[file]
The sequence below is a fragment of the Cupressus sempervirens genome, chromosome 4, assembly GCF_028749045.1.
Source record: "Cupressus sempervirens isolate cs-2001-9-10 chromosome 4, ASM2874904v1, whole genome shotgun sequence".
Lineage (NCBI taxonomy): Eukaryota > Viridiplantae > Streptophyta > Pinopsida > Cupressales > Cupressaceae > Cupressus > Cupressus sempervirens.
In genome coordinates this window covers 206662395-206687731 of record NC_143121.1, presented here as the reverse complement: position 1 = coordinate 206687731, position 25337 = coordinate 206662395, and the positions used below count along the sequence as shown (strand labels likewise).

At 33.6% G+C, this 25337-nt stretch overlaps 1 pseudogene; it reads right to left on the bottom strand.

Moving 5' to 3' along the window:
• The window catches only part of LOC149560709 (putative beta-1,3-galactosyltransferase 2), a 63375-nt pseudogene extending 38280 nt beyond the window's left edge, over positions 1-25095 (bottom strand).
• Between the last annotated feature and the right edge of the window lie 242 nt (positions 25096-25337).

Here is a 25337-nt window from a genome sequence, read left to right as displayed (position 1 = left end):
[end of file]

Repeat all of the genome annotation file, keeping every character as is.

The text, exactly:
The sequence below is a fragment of the Cupressus sempervirens genome, chromosome 4, assembly GCF_028749045.1.
Source record: "Cupressus sempervirens isolate cs-2001-9-10 chromosome 4, ASM2874904v1, whole genome shotgun sequence".
Lineage (NCBI taxonomy): Eukaryota > Viridiplantae > Streptophyta > Pinopsida > Cupressales > Cupressaceae > Cupressus > Cupressus sempervirens.
In genome coordinates this window covers 206662395-206687731 of record NC_143121.1, presented here as the reverse complement: position 1 = coordinate 206687731, position 25337 = coordinate 206662395, and the positions used below count along the sequence as shown (strand labels likewise).

At 33.6% G+C, this 25337-nt stretch overlaps 1 pseudogene; it reads right to left on the bottom strand.

Moving 5' to 3' along the window:
• The window catches only part of LOC149560709 (putative beta-1,3-galactosyltransferase 2), a 63375-nt pseudogene extending 38280 nt beyond the window's left edge, over positions 1-25095 (bottom strand).
• Between the last annotated feature and the right edge of the window lie 242 nt (positions 25096-25337).

Here is a 25337-nt window from a genome sequence, read left to right as displayed (position 1 = left end):